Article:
In 2005, Mrs Rosemary Scott, from Longbenton near Newcastle-upon-Tyne, had money problems. She and her husband had separated and she was finding it difficult to manage. She owned her home, having bought it with her husband from North Tyneside Borough Council in 1999, and she had tried to sell it to raise money, but the only offer she had received was well below the asking price of £156,000.
Things must have looked pretty hopeless until someone put Mrs Scott in touch with a company called North East Property Buyers. NEPB offered to buy Mrs Scott’s property from her at a price of £135,000, but to allow her to continue to live at the property as a tenant at the discounted rent of £250 per calendar month. She would also receive a lump sum of £15,000 if she stayed as a tenant for ten years. She was to receive £24,000 from the net proceeds of sale. She told the NEPB representative that she wanted to live in the property indefinitely, and he assured her that she could stay as long as she liked and that if she died, the tenancy would be automatically transferred to her son and he would receive the £15,000 lump sum.
It was the answer to her prayers: but perhaps Mrs Scott would have been wise to heed St Teresa’s observation that more tears are shed over answered prayers than unanswered ones. NEPB agreed to pay her legal fees provided she used solicitors nominated by them, which she agreed to do. In the event she sold not to NEPB itself but to a nominee purchaser named Wilkinson. Ms Wilkinson financed the purchase by means of a buy to let loan from Southern Pacific Mortgages Ltd, and her solicitors also acted for Southern Pacific. During conveyancing, Ms Wilkinson’s solicitors asked about vacant possession and Mrs Scott’s solicitors replied that arrangements could be made directly with her “as to both handover of the keys and the time that vacant possession will be given”. On the Standard Conditions of Sale, neither seller nor buyer specified whether the property was being sold with vacant possession or subject to a tenancy. The sale contract, the execution of the legal charge and the completion of the TR1 all took place on the same day, namely August 12, 2005; the transfer and the charge were registered on 16 September.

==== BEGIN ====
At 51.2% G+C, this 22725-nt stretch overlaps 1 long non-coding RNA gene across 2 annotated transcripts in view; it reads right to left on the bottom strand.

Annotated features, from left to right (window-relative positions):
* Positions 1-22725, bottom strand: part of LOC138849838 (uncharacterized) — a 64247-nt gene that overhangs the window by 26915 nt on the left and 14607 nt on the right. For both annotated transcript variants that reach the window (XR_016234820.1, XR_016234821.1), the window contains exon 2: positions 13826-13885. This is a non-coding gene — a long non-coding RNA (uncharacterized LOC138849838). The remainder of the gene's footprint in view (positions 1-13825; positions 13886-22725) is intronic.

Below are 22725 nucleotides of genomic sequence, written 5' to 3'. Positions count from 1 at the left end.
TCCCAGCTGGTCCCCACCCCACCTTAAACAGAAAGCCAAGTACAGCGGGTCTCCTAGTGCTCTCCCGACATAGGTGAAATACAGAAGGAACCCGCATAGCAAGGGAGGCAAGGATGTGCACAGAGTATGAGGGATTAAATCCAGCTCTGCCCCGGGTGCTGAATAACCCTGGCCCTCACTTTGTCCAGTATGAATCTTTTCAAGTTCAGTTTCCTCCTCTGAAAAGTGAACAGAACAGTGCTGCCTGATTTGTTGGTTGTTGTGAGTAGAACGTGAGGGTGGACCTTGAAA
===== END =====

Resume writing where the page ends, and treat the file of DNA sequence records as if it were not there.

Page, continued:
Those of my readers who are wondering how a company called South Pacific Mortgages came to lend on a property which is considerably closer to the Bank of Dogger than to Bali H’ai may be interested to know that SPML was originally one of three English secured lending entities of Lehman Brothers, although it has been operated by another company since 2008.
On 16 August 2005 a company called “UK Property Buyers” acting as agents for Ms Wilkinson granted Mrs Scott a two-year assured shorthold tenancy at the reduced rent. After the term expired, the tenancy would become a monthly periodic tenancy terminable on not less than two months’ notice in writing. On the same day, Mrs Scott received a document promising that she could remain in the property as the tenant and that she would get the £15,000 loyalty payment after 10 years.
This was of course not what Mrs Scott had been promised before she sold her house, though she did not realise that at the time. The tenancy she had been granted was one with very limited security of tenure, and certainly did not come anywhere near a tenancy which would entitle her to remain in the property for as long as she wanted; it was also not capable of being inherited by succession. She was also not to know that the tenancy for life which she had initially been promised was not permitted by the terms of the SPML mortgage, and that SPML were unaware of that promise. Nor was she alone. By 2008 the Office of Fair Trading estimated that there were about 50,000 people in these “sale and leaseback” arrangements, many of whom were extremely vulnerable to eviction.